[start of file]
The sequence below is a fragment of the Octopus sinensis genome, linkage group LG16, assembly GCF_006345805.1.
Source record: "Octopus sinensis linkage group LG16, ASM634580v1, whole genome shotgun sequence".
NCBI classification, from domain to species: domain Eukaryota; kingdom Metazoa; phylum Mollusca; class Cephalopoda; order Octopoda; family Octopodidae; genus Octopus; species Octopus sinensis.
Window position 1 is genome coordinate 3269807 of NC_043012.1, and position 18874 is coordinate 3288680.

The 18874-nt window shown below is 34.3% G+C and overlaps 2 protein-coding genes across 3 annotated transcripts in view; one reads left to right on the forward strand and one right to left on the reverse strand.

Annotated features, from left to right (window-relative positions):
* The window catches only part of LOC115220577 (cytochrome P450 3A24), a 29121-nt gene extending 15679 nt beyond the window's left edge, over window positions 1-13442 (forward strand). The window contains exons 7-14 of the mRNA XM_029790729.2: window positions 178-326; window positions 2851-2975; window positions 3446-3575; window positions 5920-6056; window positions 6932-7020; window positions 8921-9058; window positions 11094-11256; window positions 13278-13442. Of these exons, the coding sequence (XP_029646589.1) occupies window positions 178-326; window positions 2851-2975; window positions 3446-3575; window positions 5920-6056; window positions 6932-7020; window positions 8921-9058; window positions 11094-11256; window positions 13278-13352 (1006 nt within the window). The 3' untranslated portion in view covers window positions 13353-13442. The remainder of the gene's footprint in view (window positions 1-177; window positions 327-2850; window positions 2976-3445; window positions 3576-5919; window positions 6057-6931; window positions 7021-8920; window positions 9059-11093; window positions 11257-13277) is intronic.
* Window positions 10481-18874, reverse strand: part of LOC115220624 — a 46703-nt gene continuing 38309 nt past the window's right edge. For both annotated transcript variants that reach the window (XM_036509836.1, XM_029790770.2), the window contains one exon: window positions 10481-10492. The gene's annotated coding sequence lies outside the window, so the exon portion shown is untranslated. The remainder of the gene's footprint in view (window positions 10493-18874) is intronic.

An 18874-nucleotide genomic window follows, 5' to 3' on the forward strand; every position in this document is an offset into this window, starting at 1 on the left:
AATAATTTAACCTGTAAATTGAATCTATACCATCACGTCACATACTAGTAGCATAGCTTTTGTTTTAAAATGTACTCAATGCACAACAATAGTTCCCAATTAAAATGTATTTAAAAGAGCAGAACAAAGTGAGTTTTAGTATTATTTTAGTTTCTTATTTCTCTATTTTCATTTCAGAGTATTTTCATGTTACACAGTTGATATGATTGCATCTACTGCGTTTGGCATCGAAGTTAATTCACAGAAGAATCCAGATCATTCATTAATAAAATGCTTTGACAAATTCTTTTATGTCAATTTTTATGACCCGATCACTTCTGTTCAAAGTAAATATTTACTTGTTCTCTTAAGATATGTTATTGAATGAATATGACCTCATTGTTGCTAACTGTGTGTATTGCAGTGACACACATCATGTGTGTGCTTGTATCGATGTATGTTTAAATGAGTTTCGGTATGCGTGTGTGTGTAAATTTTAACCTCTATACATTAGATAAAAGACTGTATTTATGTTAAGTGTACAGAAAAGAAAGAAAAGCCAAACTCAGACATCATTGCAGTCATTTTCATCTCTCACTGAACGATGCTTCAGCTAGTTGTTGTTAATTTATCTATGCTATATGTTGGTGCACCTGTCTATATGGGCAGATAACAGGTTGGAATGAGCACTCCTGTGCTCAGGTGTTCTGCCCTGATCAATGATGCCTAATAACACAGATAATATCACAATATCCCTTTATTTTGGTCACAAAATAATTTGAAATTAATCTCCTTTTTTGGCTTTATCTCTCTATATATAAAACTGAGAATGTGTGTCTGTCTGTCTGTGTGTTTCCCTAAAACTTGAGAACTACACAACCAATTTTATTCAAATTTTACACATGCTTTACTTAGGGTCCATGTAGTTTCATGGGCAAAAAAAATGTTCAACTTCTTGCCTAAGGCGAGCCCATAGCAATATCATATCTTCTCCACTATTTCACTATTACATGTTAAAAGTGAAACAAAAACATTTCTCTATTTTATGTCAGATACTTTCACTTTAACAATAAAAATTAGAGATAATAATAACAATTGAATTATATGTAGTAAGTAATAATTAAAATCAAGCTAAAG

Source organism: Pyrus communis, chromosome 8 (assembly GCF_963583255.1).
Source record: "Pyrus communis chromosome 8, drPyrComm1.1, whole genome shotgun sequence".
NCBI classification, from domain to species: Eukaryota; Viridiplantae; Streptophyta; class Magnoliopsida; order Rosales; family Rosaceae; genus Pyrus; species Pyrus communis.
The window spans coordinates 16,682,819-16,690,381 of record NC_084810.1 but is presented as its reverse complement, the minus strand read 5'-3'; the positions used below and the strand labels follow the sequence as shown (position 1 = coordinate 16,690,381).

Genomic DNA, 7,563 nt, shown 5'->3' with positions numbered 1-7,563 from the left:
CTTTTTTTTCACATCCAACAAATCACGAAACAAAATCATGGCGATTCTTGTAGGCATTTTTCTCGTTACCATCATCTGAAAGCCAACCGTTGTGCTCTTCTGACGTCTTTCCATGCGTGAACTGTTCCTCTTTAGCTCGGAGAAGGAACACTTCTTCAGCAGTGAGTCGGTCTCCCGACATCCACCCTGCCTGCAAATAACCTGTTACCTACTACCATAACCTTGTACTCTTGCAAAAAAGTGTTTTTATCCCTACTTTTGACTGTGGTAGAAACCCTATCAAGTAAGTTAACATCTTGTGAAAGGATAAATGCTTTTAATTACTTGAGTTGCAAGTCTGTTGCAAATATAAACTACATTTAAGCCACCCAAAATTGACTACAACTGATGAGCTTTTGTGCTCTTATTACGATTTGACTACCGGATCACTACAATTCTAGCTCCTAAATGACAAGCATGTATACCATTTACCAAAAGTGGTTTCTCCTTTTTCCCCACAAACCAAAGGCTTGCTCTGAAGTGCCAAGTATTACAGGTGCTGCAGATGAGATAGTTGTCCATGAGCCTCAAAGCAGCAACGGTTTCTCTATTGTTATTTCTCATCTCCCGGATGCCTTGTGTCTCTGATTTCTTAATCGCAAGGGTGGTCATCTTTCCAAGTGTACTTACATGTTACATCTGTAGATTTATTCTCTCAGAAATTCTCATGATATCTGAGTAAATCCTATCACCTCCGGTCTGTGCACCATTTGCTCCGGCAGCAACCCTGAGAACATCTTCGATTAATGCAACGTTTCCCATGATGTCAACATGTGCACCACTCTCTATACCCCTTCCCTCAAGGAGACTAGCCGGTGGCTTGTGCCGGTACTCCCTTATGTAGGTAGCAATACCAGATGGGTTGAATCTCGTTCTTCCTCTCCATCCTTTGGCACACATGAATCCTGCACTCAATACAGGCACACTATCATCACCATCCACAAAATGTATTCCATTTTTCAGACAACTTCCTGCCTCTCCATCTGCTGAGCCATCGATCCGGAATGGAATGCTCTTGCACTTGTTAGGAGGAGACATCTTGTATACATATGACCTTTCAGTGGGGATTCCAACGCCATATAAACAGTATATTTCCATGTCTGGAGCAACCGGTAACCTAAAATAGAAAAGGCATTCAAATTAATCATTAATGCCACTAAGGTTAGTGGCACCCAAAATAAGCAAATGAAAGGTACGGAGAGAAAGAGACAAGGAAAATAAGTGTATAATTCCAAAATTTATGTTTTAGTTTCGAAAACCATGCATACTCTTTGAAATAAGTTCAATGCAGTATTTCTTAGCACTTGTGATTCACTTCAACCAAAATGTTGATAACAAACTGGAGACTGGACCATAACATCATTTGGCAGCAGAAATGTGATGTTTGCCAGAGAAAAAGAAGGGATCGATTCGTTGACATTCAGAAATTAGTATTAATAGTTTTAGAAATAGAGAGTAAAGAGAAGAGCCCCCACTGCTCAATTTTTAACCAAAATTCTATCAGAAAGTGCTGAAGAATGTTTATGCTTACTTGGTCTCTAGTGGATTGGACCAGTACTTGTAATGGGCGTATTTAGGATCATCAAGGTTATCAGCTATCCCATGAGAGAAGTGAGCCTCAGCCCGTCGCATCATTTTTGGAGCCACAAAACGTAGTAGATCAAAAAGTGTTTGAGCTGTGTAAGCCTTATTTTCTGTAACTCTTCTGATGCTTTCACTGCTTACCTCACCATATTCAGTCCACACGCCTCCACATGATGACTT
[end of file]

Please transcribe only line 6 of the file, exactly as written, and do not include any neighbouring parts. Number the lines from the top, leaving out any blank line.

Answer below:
Annotated features, from left to right (window-relative positions):